Last month, right after the Federation of the Swiss Watch Industry released its monthly press release with watch export statistics, we indicated (in this article) that the Swiss watch industry was about to record its best-ever export performance over the course of a year in 2022. By the end of November 2022, exports were up by 11.9% compared to 2021 (and far more compared to 2020). This morning, the FHS has just released its statistics for the full year 2022, and we can confirm that exports are up massively, and 2022 is indeed a record year for the Swiss watch industry.
Exports of Swiss watches continued to grow in December 2022 (+5.8%), though at a slower pace than the annual average – this can be explained by the fact that watches sold for the Christmas season are usually shipped in October and November. Still, exports in December again broke the Swiss Francs/CHF 2 billion bar, which had never occurred previously at this point in the year. Overall, exports of Swiss watches, according to the Federation of the Swiss Watch Industry, produced CHF 24.8 billion for the whole of 2022, an increase of 11.4% compared to 2021 and 46.1% compared to 2020 (which was a very difficult year due to the pandemic). As a reminder, 2021 was already a record year for the Swiss watch industry, which bounced back after the pandemic, and recorded higher exports than record years such as 2009 and 2014 (the latter being the previous record).
To make the situation clear, the industry has never seen such exports numbers in the past, and 2022 is, without a question, the best year ever for Swiss watches – remember that we’re talking about exports, which cover the entire spectrum of the industry minus the Swiss domestic market. December 2022 also marks the sixteenth consecutive month of growth for the industry.
All markets are up, with the exception of one very specific region. Swiss watches were mainly exported to the US market in 2022, accounting for CHF 3.9 billion alone, an increase of 26.3% over 2021. Singapore and Japan also recorded impressive growth (+26.2% and +20.4%, respectively), while Europe, usually a rather complex market, remains strong, with exports up by almost 15%, despite the lack of tourists. The situation remains complex in Mainland China and Hong Kong, which are the only two markets showing diminishing exports compared to 2021 (-13.6% and -10.5%, respectively). This can be explained by the country’s zero-Covid policy, which seems to have attenuated in recent weeks.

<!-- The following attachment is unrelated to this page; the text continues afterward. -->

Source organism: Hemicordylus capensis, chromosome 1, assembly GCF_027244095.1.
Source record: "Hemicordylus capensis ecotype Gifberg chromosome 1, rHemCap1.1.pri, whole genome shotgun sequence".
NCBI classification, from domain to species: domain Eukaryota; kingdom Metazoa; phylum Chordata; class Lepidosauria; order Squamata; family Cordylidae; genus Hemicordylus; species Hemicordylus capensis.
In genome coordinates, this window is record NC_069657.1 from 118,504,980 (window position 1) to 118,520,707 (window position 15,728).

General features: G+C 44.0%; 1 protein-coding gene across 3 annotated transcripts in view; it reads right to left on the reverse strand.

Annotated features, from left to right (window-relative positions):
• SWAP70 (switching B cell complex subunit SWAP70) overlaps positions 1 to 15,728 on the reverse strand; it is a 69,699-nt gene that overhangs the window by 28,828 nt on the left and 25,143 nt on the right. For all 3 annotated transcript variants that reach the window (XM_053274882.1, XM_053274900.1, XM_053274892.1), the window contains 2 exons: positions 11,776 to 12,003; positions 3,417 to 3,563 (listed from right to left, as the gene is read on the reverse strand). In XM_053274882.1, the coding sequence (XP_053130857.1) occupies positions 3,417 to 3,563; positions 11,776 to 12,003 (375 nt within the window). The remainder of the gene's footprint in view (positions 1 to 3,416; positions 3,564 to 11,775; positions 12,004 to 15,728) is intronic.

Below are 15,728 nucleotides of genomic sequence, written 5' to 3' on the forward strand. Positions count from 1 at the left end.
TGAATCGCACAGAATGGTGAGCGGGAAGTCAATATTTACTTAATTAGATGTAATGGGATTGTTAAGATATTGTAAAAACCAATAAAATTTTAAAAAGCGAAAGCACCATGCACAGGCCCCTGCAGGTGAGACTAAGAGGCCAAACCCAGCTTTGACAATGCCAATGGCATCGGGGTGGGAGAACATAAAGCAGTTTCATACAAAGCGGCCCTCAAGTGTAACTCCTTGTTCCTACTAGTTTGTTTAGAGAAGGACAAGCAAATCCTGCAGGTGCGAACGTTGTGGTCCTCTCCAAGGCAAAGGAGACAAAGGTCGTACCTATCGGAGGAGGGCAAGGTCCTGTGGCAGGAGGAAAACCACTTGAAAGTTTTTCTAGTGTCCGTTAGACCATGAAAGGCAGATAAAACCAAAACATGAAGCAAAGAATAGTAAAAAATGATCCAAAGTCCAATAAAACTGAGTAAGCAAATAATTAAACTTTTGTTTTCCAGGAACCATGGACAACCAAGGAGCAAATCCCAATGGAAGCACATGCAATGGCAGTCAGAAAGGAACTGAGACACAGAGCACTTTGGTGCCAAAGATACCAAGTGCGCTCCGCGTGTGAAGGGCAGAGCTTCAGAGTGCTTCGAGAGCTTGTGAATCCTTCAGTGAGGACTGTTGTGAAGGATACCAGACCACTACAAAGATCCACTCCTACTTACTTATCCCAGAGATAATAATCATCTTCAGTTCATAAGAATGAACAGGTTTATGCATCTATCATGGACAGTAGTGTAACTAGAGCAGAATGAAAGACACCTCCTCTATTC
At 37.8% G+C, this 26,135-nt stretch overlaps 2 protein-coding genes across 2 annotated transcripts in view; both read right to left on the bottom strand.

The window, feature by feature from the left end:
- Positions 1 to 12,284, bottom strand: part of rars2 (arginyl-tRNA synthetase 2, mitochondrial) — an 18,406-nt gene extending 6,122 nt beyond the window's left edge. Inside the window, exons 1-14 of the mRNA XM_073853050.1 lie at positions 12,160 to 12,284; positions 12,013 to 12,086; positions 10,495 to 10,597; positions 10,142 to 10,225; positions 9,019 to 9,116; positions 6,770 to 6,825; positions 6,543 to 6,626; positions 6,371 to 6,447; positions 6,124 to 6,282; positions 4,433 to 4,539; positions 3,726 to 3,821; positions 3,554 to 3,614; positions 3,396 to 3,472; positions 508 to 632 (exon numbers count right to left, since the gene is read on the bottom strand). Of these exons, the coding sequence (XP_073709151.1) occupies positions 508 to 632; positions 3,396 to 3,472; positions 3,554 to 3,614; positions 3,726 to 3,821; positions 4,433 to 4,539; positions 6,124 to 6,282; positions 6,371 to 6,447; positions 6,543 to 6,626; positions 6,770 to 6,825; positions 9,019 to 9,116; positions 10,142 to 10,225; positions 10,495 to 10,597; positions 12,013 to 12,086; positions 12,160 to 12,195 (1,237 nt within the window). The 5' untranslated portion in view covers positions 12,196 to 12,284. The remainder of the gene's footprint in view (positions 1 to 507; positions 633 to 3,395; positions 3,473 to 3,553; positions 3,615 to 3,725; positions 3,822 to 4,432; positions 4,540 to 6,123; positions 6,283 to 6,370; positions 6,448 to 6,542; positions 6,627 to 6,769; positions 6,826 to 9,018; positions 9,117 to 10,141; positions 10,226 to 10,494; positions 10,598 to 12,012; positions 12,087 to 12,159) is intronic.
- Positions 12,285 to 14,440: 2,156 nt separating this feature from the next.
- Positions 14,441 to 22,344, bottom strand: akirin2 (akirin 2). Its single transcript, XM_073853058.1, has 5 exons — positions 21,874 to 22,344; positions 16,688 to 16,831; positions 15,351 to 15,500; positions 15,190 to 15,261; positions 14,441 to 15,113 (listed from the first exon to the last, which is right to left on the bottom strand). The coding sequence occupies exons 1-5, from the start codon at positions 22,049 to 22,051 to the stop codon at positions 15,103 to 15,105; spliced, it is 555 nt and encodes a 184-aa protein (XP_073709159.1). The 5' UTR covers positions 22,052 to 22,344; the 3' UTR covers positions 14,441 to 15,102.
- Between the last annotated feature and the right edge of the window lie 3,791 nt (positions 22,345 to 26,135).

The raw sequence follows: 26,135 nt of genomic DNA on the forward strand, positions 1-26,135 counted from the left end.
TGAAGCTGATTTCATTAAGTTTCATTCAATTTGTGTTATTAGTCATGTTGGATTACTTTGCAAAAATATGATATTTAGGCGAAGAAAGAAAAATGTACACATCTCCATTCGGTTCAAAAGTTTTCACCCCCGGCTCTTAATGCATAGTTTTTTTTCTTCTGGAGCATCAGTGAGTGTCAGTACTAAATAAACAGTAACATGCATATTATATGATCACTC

Breaking down the market per value, watches priced between CHF 200 and 3,000 (export price) declined sharply in December, including a -16.2% fall in value. Surprisingly, products priced at less than CHF 200 saw their export volumes increase by 9.7%. However, most of the growth is driven by watches priced over CHF 3,000 (export price), which were up by 13%. Finally, growth is driven mostly by watches made from precious metals (+14.3%), while steel products (-4.3%) lost ground.
Looking at the big picture of the luxury market, Bain and Company (an American management consulting company), in its latest analysis projects strong growth for the global luxury market in 2022, with sales up 21%, reaching EUR 1,400 billion, while “the personal luxury goods market is expected to show accelerated growth of 22% to €353 billion“. Despite recent economic turbulence that will apply to the year to come, Bain also projects further growth in 2023, with a market up by 3 to 8 % and with a continuous trend up until 2030. In this instance, the results of the world’s largest luxury group (LVMH) will be released this coming Thursday (26th January 2023), with sales that are expected to be up by over 25%.
For more details about Swiss watch exports, please visit www.fhs.swiss.